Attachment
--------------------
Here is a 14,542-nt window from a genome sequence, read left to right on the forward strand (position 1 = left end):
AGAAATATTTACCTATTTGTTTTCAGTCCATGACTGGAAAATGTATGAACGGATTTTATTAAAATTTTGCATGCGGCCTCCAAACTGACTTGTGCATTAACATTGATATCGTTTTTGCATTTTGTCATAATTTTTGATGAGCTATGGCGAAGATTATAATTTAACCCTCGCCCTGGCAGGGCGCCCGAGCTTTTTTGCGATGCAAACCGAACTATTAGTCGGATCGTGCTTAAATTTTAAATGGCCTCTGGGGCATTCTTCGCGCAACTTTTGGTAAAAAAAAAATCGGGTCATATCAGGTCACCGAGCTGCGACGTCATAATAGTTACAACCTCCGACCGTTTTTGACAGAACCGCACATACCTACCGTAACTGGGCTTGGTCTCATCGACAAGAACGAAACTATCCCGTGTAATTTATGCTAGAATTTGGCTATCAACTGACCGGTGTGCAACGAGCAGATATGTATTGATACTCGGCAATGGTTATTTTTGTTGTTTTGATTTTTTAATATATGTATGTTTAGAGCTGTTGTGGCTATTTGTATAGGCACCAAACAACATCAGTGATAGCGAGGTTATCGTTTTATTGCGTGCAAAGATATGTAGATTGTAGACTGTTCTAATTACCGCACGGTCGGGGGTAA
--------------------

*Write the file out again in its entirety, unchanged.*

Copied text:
Here is a 14,542-nt window from a genome sequence, read left to right on the forward strand (position 1 = left end):
AGAAATATTTACCTATTTGTTTTCAGTCCATGACTGGAAAATGTATGAACGGATTTTATTAAAATTTTGCATGCGGCCTCCAAACTGACTTGTGCATTAACATTGATATCGTTTTTGCATTTTGTCATAATTTTTGATGAGCTATGGCGAAGATTATAATTTAACCCTCGCCCTGGCAGGGCGCCCGAGCTTTTTTGCGATGCAAACCGAACTATTAGTCGGATCGTGCTTAAATTTTAAATGGCCTCTGGGGCATTCTTCGCGCAACTTTTGGTAAAAAAAAAATCGGGTCATATCAGGTCACCGAGCTGCGACGTCATAATAGTTACAACCTCCGACCGTTTTTGACAGAACCGCACATACCTACCGTAACTGGGCTTGGTCTCATCGACAAGAACGAAACTATCCCGTGTAATTTATGCTAGAATTTGGCTATCAACTGACCGGTGTGCAACGAGCAGATATGTATTGATACTCGGCAATGGTTATTTTTGTTGTTTTGATTTTTTAATATATGTATGTTTAGAGCTGTTGTGGCTATTTGTATAGGCACCAAACAACATCAGTGATAGCGAGGTTATCGTTTTATTGCGTGCAAAGATATGTAGATTGTAGACTGTTCTAATTACCGCACGGTCGGGGGTAA